You don't have to have a degree in your specialism. If you have followed courses here and there it's good to mention. If you have hobbies, they are also worth a mention. I learned dressmaking with my mother and like to make my own clothes now and again: fashion and textiles is now my biggest source of income.


Thanks. I guess the same rule applies to general learning, too.
Seems anything is worth a mention.


 

Kye Teshirogi
United States
Local time: 02:32
Japanese to English
+ ...
TOPIC STARTER
replies continued Jul 20, 2013

Orrin Cummins wrote:
If you are going to translate J -> E, there should be plenty of work for years to come having to do with the Fukushima accident and its effects. Last year I worked on a huge project for MEXT that involved government research results on radioactive fallout (mostly cesium) and its impact on farmland soil, how it is being transported by river systems, how far it is penetrating into the ground, etc. Since you mentioned an interest in agriculture and biology, it sure sounds like that would be right up your alley.


That sounds extremely interesting! I would like to know more about it, if you wouldn't mind. Also, how did you come across the job?

Łukasz Gos-Furmankiewicz wrote:

Unlike degrees, translation jobs often don't have a clear-cut speciality area but rather combine two or more. Law and medicine, law and environmental issues, law and IT, IT and medicine and so on.


Ah, seems fair.


On the basis of your writing, I'd expect you to be able to in the niche of into-English translation with native comprehension of the source, which is still of value to some clients, and which is where most of my own income comes from (Polish is probably not as difficult as Japanese, but I doubt it's far behind).


It didn't occur to me to do anything else, really. I can't write elaborate sentences in Japanese as well as I do in English.


As far as narrow specialisation goes, if you're really good at it, then you can basically claim and take all the work that you're physically capable of processing, especially if you can market your skills well. This said, if I had that type of talent at biology, I'd probably stick with biology and just publish in English or something like that. Translation may bring some good income if you combine excellent command of languages and fields of knowledge, but it isn't worth giving up your dreams for.

[Edited at 2013-07-19 19:45 GMT]


Biology is more of a (major) hobby, I have no intention of going to university to learn it. I did know much more than my high school biology teacher, but my real interests are in language studies. I might major in language education/linguistics and minor in biology, but that's about it. I probably know enough biology, but I don't know enough about other subjects well enough in Japanese to get into an university that specializes in the sciences.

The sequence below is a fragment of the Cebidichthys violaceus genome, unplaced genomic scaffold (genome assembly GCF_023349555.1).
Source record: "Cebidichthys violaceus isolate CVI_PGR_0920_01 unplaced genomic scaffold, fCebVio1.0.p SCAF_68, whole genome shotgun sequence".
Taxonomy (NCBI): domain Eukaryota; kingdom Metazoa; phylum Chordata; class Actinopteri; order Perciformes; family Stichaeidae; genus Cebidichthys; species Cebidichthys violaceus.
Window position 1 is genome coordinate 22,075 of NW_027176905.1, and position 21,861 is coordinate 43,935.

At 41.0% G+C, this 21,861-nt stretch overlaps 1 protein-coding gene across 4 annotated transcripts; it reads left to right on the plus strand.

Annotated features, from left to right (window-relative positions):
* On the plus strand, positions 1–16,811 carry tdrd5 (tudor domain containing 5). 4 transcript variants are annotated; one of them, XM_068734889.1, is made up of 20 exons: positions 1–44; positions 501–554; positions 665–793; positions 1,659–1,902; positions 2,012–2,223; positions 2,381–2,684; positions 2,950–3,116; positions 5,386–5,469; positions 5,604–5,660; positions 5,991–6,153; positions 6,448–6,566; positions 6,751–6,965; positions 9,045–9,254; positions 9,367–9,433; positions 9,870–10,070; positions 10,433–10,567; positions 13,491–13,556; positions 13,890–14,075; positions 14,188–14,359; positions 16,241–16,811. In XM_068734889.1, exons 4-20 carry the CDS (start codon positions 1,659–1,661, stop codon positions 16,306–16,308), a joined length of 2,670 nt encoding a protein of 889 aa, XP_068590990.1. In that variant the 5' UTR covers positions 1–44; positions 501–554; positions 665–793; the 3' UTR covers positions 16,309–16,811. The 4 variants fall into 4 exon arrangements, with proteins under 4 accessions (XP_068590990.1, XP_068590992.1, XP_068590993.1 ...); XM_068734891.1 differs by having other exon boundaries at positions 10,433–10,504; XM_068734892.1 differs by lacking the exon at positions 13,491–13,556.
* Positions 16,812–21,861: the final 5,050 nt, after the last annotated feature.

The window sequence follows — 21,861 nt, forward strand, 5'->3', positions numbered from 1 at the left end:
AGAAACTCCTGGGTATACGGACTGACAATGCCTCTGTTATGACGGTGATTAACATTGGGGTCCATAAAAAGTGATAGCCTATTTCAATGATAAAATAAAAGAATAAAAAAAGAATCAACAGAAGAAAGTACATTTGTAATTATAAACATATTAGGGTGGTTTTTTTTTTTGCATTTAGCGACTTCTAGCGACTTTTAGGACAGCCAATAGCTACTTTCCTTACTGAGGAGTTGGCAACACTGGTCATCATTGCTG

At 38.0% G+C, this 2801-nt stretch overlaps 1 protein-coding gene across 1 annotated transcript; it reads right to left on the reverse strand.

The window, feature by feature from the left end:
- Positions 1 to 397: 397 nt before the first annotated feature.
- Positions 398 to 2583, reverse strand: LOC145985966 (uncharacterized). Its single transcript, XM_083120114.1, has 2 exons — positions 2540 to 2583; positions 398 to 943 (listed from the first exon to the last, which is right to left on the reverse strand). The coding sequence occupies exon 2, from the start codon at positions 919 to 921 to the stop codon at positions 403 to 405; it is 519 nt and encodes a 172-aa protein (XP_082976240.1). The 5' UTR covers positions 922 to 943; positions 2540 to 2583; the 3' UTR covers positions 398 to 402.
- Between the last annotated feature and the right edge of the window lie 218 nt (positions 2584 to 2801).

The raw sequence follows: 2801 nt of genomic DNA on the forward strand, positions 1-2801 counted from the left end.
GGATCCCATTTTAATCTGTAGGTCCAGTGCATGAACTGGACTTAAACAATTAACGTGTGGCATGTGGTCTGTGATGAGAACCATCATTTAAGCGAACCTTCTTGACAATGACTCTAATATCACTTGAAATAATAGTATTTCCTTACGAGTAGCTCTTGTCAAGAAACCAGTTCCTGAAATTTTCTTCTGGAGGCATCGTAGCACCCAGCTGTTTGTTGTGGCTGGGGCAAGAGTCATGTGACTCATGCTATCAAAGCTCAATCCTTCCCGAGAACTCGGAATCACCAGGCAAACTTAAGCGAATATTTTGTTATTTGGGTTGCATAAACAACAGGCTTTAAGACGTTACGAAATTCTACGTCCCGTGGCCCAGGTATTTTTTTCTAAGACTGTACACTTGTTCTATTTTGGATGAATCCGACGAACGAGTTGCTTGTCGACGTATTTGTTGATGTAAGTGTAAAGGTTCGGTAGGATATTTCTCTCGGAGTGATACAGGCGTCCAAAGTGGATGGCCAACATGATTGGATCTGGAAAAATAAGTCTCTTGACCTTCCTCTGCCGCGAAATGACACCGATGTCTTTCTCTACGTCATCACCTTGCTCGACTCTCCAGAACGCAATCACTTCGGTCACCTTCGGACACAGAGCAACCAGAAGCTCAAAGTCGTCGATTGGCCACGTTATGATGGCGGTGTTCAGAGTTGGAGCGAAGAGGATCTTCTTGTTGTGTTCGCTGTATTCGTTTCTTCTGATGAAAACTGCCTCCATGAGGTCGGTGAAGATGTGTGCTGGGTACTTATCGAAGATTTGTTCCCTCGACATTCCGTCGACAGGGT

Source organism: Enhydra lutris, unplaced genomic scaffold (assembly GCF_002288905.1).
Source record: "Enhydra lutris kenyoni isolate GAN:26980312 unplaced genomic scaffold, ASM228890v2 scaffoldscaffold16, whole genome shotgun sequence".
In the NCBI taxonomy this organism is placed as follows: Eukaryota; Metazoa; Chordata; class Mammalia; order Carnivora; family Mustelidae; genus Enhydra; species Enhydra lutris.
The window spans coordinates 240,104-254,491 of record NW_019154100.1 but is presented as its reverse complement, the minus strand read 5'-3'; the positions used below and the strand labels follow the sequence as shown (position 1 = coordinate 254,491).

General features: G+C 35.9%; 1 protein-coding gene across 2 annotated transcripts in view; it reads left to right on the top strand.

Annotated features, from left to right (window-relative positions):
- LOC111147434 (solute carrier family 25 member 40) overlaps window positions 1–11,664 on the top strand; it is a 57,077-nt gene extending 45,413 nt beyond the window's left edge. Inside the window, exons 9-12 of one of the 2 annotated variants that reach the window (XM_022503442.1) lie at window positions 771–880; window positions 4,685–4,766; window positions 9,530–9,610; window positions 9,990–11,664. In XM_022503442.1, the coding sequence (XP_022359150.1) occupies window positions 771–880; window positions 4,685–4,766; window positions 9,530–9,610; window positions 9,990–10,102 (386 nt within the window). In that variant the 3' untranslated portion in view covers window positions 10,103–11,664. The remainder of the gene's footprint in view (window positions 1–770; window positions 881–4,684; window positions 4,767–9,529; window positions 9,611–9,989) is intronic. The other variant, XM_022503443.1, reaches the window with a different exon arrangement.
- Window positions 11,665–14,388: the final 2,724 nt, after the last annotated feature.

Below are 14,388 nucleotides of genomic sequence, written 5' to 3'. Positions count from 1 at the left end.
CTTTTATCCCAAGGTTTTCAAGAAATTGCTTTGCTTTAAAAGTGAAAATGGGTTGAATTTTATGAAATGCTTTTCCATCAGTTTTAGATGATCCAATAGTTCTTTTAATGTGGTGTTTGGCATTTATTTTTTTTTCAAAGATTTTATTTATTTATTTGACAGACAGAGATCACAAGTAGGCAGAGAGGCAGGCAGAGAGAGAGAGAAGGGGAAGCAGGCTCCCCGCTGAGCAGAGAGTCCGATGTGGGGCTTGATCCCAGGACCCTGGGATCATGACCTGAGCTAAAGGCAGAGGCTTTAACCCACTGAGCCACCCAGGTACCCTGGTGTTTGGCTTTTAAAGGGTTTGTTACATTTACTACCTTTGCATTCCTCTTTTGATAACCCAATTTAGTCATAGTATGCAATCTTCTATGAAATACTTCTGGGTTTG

Tim Friese  Identity Verified
United States
Local time: 04:32
Member (2013)
Arabic to English
+ ...
Biology can be a very rewarding field to translate! Jul 21, 2013

I am primarily interested in biology (especially biotechnology and agriculture). Although this may not be a highly demanded field in the translation world, I'd like to improve upon it, if only for my personal satisfaction and the occasional related job. I have an 800/800 on the SAT Biology, got partway through the AP Biology high school course (I moved) and I've started watching MIT OpenCourseWare biology courses for starters.


I think you're right that biology has less demand than some areas, but I want to assure you that it does have demand. I have had several large projects in agriculture, ecology, and conservation biology that have been interesting and paid well.

I could take biology courses in university, since it is a liberal arts college, but it is famed for its language arts department (not many people take science courses).


I think anything is better than nothing. If you have the time and money, absolutely take some!

Is it possible to specialize in a subject without having a degree in it? I mean, no matter how much I study the subject by myself I won't have anything to prove in paper format.
Is specializing in biology worth the time? Would I be better off learning another subject from scratch?


At the end of the day the answers to some of these questions depend on your personal desires. You can specialize as a translator without a degree, although having something to show could be good. This could be a degree, work experience, coursework, etc.


 

Sheila Wilson  Identity Verified
Spain
Local time: 10:32
Member (2007)
English
+ ...
Languages are not enough, though Jul 21, 2013

Chiku wrote:
my real interests are in language studies

The problem is that, while a language teacher may 'only' work with the language itself and the techniques of enabling another person to learn that language, a translator works with texts. I suppose a literary translator may be relying solely on language skills in the two languages, but if you're working on legal texts, medical texts, scientific texts, etc., then you need to have other skills.

I would certainly advise you to do a minor in a subject area that could become a specialisation.